by Jean-Claude Damamme
Representative for France of the International Napoleonic Society



This is a question posed frequently with the traditional hostility of hindsight that visitors to this site know well.

To this question, I answer:

Yes, and without the shadow of a doubt.

When Bonaparte came to power, France was a wrecked country economically, politically, morally, and socially.

He reestablished the economy, brought religious and social peace to society, structured and consolidated the gains of the Revolution, established promotion by merit and talent (which was an incredible innovation at that time), and gave France its modern institutions—Civil Code, prefectures, high schools, commercial banks, councils of wise men, Court of Accounts, Bank of France, Legion of Honor—all without neglecting public works: roads, ports, canals, bridges, etc.—which made France a modern state, strong and prosperous, which survives even today.

He held at arms length the problems of France that, since the revolution, had involved war with virtually all the monarchs of Europe. These governments wanted to prevent the explosive idea of the Rights of Man from spreading throughout the continent, taking with it the entire system of monarchs who ruled by divine right.

At the start of his reign, Napoleon made an offer of peace—in writing—to the King of Great Britain. He received no response. Instead, while he was First Consul, royalist killers paid by Britain attempted to assassinate him. Britain also hired Russia, Austria, Prussia, Sweden, Spain, and Portugal as mercenaries to destroy France and its leader. This cost London 66 million pounds sterling in the currency of that period.

There followed ten years of coalitions known today as “the Napoleonic Wars.” This label is a shameful manipulation deliberately intended to deceive the general public into believing that the man who gave his name to this series of wars was responsible for causing them, while leaving the true culprits hidden in the shadows.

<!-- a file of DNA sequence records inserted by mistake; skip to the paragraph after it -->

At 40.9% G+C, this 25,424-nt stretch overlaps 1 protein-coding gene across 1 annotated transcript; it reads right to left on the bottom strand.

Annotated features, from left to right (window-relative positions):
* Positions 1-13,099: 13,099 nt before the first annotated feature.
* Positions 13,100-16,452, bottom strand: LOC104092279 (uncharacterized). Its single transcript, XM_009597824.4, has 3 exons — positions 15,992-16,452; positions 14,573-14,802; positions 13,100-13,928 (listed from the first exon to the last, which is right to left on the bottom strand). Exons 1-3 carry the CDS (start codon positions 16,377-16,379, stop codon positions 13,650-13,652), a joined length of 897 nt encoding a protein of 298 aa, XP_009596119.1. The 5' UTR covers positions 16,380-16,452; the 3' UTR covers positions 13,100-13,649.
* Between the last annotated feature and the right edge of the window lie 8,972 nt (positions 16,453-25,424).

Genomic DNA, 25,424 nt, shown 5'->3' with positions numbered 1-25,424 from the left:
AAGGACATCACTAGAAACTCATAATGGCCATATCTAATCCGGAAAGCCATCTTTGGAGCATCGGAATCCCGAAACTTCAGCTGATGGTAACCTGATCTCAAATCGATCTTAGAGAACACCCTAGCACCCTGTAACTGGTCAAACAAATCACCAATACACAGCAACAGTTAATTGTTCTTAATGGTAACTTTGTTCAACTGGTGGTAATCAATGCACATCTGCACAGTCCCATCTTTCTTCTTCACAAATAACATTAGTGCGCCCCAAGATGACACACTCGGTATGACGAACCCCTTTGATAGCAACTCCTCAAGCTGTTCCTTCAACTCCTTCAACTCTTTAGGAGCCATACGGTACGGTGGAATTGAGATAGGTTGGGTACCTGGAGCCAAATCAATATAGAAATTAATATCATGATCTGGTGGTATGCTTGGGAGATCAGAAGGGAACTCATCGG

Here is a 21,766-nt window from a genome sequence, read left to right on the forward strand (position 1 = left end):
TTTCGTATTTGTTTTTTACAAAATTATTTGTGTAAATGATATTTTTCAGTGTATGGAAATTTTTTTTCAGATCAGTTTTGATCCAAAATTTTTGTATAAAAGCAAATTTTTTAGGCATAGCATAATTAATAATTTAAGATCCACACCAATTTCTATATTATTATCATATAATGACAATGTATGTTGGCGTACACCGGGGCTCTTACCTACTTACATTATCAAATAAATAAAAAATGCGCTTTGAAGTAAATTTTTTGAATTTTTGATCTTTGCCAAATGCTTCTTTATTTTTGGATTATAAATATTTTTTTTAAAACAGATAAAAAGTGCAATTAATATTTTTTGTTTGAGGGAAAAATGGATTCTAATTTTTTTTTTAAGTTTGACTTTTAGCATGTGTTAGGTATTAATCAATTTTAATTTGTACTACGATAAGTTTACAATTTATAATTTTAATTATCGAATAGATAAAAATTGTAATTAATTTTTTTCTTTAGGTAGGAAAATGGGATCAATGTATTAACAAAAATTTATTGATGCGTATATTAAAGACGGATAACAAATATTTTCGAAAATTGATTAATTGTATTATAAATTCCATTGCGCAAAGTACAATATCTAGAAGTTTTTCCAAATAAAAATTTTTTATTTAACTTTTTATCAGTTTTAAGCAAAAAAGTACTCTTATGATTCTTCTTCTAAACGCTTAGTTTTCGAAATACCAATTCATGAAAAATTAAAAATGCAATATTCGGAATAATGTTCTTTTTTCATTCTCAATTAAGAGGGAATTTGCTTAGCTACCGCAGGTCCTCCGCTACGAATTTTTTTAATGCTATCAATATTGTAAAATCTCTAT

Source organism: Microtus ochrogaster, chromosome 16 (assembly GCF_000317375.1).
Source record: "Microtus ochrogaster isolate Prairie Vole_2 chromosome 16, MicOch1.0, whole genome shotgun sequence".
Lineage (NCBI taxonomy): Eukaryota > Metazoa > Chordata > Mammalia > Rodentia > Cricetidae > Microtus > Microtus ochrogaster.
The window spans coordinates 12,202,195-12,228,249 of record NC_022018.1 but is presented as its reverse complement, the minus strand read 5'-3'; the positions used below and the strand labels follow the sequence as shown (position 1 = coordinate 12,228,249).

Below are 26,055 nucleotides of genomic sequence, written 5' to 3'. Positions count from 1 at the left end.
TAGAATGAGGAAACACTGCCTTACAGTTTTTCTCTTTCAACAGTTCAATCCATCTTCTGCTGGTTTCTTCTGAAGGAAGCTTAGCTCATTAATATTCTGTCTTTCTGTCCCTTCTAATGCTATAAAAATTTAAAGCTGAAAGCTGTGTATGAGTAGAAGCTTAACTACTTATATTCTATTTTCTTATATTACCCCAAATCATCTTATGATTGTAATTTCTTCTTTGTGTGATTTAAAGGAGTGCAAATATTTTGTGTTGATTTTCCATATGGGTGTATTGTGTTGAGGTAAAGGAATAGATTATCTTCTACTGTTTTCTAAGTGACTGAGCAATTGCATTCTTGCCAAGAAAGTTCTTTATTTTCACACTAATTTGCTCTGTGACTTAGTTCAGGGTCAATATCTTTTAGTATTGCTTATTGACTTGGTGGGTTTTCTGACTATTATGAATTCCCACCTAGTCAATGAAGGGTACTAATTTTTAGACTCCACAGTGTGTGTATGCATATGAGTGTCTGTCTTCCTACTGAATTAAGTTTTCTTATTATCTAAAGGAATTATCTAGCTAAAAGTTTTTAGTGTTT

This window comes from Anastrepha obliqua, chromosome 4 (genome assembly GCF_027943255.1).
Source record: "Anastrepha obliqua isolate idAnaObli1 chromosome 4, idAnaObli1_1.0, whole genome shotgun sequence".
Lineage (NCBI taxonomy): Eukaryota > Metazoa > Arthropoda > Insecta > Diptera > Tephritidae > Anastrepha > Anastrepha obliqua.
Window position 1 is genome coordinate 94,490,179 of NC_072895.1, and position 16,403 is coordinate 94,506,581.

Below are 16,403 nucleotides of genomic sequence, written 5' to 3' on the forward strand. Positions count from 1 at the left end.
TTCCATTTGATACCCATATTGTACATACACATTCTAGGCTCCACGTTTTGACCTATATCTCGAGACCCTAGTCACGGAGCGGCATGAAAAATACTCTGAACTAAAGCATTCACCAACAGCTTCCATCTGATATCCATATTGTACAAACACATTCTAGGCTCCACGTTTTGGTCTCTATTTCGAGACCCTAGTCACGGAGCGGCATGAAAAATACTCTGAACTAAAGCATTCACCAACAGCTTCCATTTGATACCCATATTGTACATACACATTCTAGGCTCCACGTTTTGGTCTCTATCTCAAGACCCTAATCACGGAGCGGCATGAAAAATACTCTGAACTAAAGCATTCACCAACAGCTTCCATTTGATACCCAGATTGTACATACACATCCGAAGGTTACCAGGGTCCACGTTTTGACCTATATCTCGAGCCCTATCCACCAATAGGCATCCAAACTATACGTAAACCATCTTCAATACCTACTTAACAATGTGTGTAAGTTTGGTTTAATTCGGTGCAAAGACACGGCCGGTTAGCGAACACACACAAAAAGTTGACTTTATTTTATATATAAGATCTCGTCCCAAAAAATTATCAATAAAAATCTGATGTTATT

After each victory, Napoleon offered peace. His opponents only pretended to agree so as to gain time to rebuild their forces and prepare a new coalition.

Too often, mediocre individuals have used Napoleon as a target to increase their own self-worth by trying to destroy him. A handful of ignorant fools, disdaining the historical record, have actually compared him to Hitler, even though Napoleon gave the Jews, who previously had no rights, the status of citizens both in France and in the other states of the Empire.

His power was undoubtedly authoritarian. Yet, one could not govern a country that was recovering from the atrocities of the Terror and the anarchy of the Directory, a country surrounded by enemies and in a semi-permanent state of latent war, in the same manner that one would govern the principality in an operetta.

Did he make mistakes? Of course, but who, invested with such gigantic responsibilities and surrounded by so many adversaries, would have been able to avoid errors?

I cannot conclude this evaluation of Napoleon without citing one of his own maxims. Here, to my mind, is the most beautiful one, which summarized him perfectly:

After victory, there are no longer enemies, but only men.”